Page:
The University of Western Australia

How to use the information and background to autonomous sanctions

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Further Information

Associate Director, Admissions


Compliance Assessment Checklist for Autonomous Sanctions:


How to use this information

This site will provide you with a background to Australian Autonomous Sanctions and you can use this resource to self-assess whether your activity, or proposed activity, may be in breach of Australian Autonomous Sanctions. Australia also observes United Nations (UN) Sanctions. Summarised information on UN Sanctions is found on this site under section; “United Nations Security Council Sanctions”.

If it is the case that you believe you may breach these sanctions as a member of the University community, you are advised to follow recommended action contained in this document and to consult with your Dean or equivalent to establish what further action you may need to take.

If you are applying to join The University of Western Australia (UWA) as a student, researcher or employee, appropriate assessments will be undertaken by relevant organisational groups within UWA as required.




From 1 July 2011, the Autonomous Sanctions Act 2011 (and as updated) has provided a new framework designed to strengthen Australia’s existing autonomous sanctions by consolidating them into a single piece of legislation. The framework includes regulations designed to drive a strict liability regime under which Australian organisations (including universities) could be liable for a breach if they are unable to demonstrate that they have taken ‘reasonable precautions’ and ‘exercised due diligence’ in the development and implementation of industry specific Autonomous Sanctions (AS) related policies, procedures and educational/training programs.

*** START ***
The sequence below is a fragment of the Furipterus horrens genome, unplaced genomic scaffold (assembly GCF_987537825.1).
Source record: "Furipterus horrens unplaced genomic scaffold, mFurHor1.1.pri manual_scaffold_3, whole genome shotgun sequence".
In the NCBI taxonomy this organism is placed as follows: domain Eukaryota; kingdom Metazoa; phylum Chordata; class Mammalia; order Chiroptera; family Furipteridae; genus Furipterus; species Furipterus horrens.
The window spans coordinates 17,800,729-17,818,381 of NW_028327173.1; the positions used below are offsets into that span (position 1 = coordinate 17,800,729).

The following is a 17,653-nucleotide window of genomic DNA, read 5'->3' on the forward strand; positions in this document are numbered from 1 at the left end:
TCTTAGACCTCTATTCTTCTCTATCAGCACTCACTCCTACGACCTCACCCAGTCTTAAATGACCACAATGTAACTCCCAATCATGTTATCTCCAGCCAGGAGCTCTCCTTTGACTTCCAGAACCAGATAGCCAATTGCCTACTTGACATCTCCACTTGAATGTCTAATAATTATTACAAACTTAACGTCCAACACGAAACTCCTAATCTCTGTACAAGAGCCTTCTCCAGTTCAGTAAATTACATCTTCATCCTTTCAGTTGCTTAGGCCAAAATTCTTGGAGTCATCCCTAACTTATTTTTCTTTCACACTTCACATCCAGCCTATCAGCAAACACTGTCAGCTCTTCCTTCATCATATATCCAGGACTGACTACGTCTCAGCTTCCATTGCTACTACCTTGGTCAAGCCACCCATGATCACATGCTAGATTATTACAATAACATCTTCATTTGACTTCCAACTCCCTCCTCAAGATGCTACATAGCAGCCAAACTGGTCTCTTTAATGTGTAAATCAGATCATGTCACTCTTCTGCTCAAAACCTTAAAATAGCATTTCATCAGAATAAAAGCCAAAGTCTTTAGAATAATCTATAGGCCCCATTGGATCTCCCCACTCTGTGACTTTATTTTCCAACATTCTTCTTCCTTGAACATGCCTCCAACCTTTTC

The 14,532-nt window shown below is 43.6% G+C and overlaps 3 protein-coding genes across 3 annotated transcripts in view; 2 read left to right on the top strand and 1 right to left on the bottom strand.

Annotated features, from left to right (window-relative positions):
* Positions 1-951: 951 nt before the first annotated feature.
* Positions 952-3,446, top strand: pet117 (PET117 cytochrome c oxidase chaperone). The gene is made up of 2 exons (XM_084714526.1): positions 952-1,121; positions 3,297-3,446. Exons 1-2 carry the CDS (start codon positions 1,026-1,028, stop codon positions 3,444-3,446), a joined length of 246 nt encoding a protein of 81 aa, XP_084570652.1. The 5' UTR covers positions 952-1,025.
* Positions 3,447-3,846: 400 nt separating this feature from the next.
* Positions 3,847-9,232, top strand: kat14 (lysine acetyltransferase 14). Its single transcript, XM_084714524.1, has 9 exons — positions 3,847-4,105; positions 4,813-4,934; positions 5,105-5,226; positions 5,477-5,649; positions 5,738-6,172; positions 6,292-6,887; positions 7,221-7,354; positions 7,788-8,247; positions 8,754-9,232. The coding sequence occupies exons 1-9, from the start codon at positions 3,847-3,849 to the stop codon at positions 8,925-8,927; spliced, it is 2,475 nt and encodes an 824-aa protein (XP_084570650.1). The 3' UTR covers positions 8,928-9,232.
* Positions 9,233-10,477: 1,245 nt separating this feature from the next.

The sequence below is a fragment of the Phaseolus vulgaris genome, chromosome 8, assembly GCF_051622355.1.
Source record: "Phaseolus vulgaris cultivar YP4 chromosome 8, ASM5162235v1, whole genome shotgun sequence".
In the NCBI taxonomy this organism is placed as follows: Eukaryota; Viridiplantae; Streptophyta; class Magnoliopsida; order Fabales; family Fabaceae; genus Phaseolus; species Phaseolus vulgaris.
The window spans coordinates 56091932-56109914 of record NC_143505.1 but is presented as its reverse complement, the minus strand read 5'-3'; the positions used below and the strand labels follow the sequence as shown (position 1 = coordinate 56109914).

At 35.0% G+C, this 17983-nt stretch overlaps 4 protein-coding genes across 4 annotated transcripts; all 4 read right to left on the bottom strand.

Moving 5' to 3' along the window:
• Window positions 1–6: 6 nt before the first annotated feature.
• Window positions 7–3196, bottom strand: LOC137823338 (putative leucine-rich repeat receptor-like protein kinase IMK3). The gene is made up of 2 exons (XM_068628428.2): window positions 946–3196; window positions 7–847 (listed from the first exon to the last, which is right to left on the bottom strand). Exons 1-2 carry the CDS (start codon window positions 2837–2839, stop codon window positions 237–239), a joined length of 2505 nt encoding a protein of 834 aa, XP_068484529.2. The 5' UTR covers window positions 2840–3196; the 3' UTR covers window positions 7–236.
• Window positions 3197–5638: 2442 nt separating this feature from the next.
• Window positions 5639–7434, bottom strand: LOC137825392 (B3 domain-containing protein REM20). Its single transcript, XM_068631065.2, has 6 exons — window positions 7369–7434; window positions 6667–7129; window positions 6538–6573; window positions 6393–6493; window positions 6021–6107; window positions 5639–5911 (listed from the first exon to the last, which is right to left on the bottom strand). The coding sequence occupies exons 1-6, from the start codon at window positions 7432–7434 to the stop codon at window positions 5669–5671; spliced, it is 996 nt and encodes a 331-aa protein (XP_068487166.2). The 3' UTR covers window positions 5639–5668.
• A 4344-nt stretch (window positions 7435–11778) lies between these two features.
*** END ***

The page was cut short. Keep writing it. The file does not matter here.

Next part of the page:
The prohibitions are related to providing technical advice, assistance (including financial assistance or a financial service); training in relation to a military activity or an activity involving the supply, sale, transfer, manufacture, maintenance or use of arms and related material; assistance or training in a sanctioned good to Weapons of Mass Destruction (WMD) to a person from Iran, Syria Burma, Fiji, or Zimbabwe as contained in Regulation 5 in the provision of a Sanctioned Service[1].

Sanctions also apply to Russia, Crimea and Sevastopol which principally target the export of material technology in Oil and Gas or the financial support of these activities. 

Further details are provided below  under the headings; “What are Autonomous Sanctions” and “Autonomous Sanctions Regulations 2011”.

The sanctions DO apply to distance education, offshore campuses and joint-degree courses offered with foreign universities.

[1] Autonomous Sanctions Regulations 2011 (Regulation 5 – Sanctioned service) Regulation 5 provides that a “sanctioned service” is the provision to either Burma, Fiji, Iran, Syria or Zimbabwe of technical advice, assistance or training, financial assistance, or a financial or other service, if it assists with, or is provided in relation to, a military activity, or an activity involving the supply, sale, transfer, manufacture, maintenance or use of an export sanctioned good for the respective country.


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Last updated:
Friday, 17 June, 2016 9:13 AM